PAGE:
Take a Look at Your Responses
Think back to similar circumstances and try to see a pattern of how you responded. Does this specific issue always set you off, or make you feel defeated? Did every attempt to follow a similar plan result in failure? Did you get blamed every time things like this didn’t work out? This review can help you realize that the answer is no.
Psychologist and author Martin Seligman, known for his work in the subject of positive psychology, is a pioneer of this approach. A pattern of negative behavior, once identified, can be challenged. Injecting realism, especially with the insight of others, will help with a fair comparison of past negative and positive experiences.
By exposing negative thoughts as invalid, they lose their power. Positive viewpoints are given more credit, resulting in a broader, balanced perspective. There is no need to automatically fall back to a negative mentality, as it certainly does no good.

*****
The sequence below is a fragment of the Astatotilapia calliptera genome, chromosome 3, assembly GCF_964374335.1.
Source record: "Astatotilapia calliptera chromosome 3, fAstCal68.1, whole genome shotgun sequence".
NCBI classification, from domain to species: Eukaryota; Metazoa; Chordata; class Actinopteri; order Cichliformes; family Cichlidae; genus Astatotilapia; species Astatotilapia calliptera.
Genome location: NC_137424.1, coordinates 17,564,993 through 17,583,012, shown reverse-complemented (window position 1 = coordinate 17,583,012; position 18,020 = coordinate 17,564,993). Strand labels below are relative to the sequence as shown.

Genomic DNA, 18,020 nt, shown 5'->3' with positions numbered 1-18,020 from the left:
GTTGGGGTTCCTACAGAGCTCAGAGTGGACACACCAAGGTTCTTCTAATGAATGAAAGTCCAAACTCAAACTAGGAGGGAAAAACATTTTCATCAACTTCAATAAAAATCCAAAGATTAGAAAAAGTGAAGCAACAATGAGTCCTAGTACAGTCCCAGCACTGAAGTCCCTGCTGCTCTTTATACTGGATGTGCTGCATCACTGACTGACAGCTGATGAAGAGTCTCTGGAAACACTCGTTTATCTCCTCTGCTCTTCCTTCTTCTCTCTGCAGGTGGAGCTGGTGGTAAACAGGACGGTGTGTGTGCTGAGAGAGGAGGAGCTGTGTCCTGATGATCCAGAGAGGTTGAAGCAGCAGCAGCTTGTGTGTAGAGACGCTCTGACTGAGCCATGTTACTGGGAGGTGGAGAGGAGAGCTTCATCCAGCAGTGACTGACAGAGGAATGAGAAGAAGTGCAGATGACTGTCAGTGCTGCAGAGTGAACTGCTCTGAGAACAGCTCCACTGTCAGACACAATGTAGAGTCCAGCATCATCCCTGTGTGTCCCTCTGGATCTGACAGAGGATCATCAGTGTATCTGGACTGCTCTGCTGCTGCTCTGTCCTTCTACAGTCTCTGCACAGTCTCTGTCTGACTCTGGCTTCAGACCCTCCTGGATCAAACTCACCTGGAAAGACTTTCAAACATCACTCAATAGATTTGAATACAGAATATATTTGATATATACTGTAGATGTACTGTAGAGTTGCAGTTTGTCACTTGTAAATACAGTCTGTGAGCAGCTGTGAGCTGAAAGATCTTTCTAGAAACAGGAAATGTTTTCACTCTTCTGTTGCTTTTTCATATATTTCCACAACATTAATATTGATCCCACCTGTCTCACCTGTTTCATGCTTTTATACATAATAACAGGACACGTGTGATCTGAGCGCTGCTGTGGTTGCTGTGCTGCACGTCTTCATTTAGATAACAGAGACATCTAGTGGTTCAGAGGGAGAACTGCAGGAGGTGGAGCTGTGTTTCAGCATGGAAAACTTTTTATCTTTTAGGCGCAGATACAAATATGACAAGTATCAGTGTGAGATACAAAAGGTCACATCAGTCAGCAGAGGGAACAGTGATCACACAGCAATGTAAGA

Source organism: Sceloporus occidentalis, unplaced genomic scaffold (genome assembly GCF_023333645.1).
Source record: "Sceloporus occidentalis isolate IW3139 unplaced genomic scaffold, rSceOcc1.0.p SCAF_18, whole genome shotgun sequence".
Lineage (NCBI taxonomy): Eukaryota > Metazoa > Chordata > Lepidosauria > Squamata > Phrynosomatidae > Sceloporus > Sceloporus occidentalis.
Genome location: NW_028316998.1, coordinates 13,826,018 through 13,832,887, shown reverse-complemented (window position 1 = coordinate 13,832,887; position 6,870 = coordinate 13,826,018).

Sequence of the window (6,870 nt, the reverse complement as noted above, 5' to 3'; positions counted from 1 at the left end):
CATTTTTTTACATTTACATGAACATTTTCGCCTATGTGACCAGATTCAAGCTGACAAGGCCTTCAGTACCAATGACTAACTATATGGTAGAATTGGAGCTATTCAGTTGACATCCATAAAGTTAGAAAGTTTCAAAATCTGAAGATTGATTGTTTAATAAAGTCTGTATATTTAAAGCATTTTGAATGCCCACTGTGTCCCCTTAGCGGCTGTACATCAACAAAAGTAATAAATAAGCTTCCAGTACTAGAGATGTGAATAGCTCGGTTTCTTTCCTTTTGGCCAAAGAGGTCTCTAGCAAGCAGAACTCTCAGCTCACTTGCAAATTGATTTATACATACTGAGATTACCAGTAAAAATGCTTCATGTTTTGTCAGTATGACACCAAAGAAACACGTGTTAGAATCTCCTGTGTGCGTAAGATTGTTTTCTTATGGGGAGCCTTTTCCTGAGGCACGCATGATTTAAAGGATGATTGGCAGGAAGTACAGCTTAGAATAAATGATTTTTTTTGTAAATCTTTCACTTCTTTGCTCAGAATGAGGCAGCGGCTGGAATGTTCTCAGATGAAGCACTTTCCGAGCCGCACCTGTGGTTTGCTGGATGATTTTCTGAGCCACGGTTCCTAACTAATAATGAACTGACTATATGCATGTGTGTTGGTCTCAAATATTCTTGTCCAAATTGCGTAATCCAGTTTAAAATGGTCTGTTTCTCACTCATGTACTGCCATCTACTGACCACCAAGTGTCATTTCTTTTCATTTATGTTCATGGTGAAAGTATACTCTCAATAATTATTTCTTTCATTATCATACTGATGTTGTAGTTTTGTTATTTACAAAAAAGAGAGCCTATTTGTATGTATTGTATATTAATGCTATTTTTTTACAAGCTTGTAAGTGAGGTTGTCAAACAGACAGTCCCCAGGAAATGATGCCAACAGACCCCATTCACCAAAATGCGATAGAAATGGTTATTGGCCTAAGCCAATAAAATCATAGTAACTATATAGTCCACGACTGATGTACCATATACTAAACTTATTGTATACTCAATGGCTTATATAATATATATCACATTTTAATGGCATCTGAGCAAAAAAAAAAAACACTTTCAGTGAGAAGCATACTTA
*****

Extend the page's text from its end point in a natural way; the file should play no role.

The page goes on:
Reframe Your Thinking
With a rational approach of exposing some negative thinking as false, positive thoughts can fill the gap. With enough practice, negative thinking can be disconnected from the routine. You can acknowledge that it’s detrimental to you (and everyone else), and it should raise a red flag.
Your review of the past proved that good things did happen, and they can again. Your past difficulties don’t necessarily impact your future challenges. It may seem like another trial is coming your way, and it smells familiar. But strive for a positive way to look at it. Put to work what you learned in the past to forge a better viewpoint.